Posts Tagged ‘barcelona’


August 16th, 2017

In the very first post in this blog, I justified its creation by stating that I had some things to talk about, or “In other words, no vacation slides” as I said at the time. Realistically I wanted to start a blog to talk about my fascination with a local immersive art installation known as The Jejune Institute rather than an aversion to vacation photos.

Look no further back than my 2012 visit to Copenhagen to see an example of a violation of the principles outlined in that first blog post. Yeah, I lied… though somehow I never got around to writing about my 2013 trip to Shanghai on this blog for whatever that’s worth. So forget the no vacation photos thing and let’s move on.

As I wrote in my first post about my vacation to Europe this summer, I started and ended the trip in Barcelona because I booked cheap flights. This meant I stayed at two different hotels a few days in June and again a few days in July.

My trip’s first hotel was Hotel Via Augusta in the L’Eixample District, near the Gracia neighborhood. L’Eixample means “expansion,” and it’s literally an expansion of the original part of Barcelona. The original city is now known as the Gothic Quarter and was once surrounded by a wall. After the city wall was demolished the city built outward, mostly in large, dense blocks that had tapered edges to accommodate streetcars. That last factoid plays a pivotal moment in Barcelona’s history, so read on.

Gracia is an older neighborhood that wasn’t originally part of Barcelona. Even though most of the buildings look new, the streets are very narrow with a layout that’s slightly more contemporary (less chaotic) than the Gothic Quarter. It’s a lively, family friendly neighborhood that doesn’t attract as many tourists as other parts of town. That said, it’s walkable from a number of Metro stops and not far from Sagrada Familia. Gracia grew on me quickly with one exception — it’s completely dead on Sundays. Depending on your schedule this can add a significant challenge when you need food. For my part on Sunday I found a “takeaway” lunch at a sushi restaurant (they have Philly rolls in Spain!) and a gazpacho dinner from a convenience store.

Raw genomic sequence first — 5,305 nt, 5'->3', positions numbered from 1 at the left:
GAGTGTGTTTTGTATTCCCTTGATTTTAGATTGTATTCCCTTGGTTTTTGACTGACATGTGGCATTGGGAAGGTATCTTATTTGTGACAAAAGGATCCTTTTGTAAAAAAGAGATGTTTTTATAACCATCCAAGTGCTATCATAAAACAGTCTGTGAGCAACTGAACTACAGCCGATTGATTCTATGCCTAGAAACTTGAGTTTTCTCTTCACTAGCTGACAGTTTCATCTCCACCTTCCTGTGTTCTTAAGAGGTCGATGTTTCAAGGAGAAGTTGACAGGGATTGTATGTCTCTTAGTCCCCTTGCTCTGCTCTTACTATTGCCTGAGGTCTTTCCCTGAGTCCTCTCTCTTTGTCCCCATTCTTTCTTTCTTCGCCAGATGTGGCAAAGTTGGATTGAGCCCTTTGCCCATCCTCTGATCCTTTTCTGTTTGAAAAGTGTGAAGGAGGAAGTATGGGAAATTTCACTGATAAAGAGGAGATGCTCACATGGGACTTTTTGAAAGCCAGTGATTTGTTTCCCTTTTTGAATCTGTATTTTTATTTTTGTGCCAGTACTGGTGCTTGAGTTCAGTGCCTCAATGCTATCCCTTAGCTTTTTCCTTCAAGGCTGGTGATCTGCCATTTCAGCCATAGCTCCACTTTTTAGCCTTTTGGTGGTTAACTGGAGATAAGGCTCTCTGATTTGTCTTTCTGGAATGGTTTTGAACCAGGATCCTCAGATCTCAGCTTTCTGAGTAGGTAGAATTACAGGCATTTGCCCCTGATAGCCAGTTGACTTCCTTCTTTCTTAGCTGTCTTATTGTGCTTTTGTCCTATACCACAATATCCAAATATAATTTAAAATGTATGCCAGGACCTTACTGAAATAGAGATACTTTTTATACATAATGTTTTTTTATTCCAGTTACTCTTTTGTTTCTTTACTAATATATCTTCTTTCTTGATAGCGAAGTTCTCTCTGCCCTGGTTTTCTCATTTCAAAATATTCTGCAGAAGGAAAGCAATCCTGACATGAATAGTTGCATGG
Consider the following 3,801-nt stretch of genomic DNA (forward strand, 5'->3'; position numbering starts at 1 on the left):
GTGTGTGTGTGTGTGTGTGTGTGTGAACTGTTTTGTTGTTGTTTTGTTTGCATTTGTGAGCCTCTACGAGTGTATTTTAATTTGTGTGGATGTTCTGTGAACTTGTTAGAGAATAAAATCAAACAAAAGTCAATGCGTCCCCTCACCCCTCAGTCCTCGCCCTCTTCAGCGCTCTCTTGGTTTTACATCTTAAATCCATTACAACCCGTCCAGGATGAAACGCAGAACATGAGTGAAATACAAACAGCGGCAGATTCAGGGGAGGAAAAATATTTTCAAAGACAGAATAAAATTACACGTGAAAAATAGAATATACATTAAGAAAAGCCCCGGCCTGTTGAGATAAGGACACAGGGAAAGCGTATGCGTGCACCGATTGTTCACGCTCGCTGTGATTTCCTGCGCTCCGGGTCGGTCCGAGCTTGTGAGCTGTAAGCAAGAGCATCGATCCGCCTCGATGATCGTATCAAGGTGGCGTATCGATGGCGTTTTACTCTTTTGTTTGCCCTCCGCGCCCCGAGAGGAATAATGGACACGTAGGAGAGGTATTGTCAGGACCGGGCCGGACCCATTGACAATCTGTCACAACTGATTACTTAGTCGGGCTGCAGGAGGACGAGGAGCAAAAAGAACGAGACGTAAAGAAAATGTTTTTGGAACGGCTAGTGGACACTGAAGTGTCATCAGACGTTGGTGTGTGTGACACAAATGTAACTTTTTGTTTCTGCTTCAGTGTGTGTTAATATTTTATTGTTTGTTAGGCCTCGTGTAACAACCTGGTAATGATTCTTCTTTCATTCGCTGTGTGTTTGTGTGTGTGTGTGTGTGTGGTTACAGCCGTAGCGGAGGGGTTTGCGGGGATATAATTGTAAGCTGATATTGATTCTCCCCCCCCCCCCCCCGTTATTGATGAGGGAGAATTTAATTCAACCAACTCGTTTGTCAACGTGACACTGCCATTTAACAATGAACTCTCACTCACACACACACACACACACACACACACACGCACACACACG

Barcelona Barcelona Barcelona Barcelona

It’s fashionable everywhere to gouge and generally hate on tourists; Gracia was no different. But I couldn’t help laughing at this anti-tourist sticker with a skull and selfie stick “crossbones”:


Further out in the L’Eixample District, the architecture takes on a life of its own. Local architect Antoni Gaudí and his contemporaries built — or in many cases renovated — buildings with their own modernist styles. Not all of them survived Spain’s civil war intact.

Barcelona Barcelona Barcelona Barcelona

The most astonishing architecture near my first stop is also the most famous: Gaudi’s Sagrada Familia, an enormous church that’s been under construction since 1882. Gaudi knew he wouldn’t live to see the end of the construction, and as fate would have it he was killed by a collision with a streetcar in 1926. His original plans for the structure were also destroyed in Spain’s civil war.

Sagrada Familia, Barcelona Sagrada Familia, Barcelona Sagrada Familia, Barcelona Sagrada Familia, Barcelona Sagrada Familia, Barcelona Sagrada Familia, Barcelona

With the interior largely complete, the exterior still has one facade and several more towers to go. Will it be complete by the deadline of 2026? I doubt it, even though they’ve switched from stone to modern reinforced concrete for the main facade — which has barely begun construction. Still this is an amazing building to visit and its unfinished, changing nature is a part of its allure.

For better or worse, I booked tickets for the tower on the Passion facade. The ticket included an elevator ride up, but (unbeknownst to me) not back down. The views from there were spectacular, but the path down involves narrow stone staircases. The last part of the climb down has a handrail on one side, and a steep drop on the other. This is an alarming descent, especially when the temperature is 95 degrees and your hands are a little too sweaty to firmly grip the handrail.

Sagrada Familia, Barcelona Sagrada Familia, Barcelona Sagrada Familia, Barcelona Sagrada Familia, Barcelona Sagrada Familia, Barcelona Sagrada Familia, Barcelona

Fast forward to the end of my trip, and I stayed in at Hotel Cortes in the Gothic Quarter, the old and original part of Barcelona. Like many folks in Barcelona, the guy running the front desk when I arrived barely spoke any English. Fortunately others in the hotel spoke English fluently, and my limited (Castilian) Spanish was enough to get by.

Everyone will tell you the Gothic Quarter is the most touristy part of Barcelona, but it’s also historically significant, and even today is quite lively. That said, if you want to check out the architecture, wake up early on a Sunday when everything’s closed and stroll the narrow streets for a few hours. It’s a gorgeous part of town when it’s empty, and the clash of styles between the old buildings and the modern street art really shines.

Even during the day, the restaurants, bars, and cafes a little ways off the beaten path are worth checking out. In particular I found a bar with excellent gazpacho, a taqueria (yes, really) with killer margaritas, and vegan British pub with not only good beer, but surprisingly good food.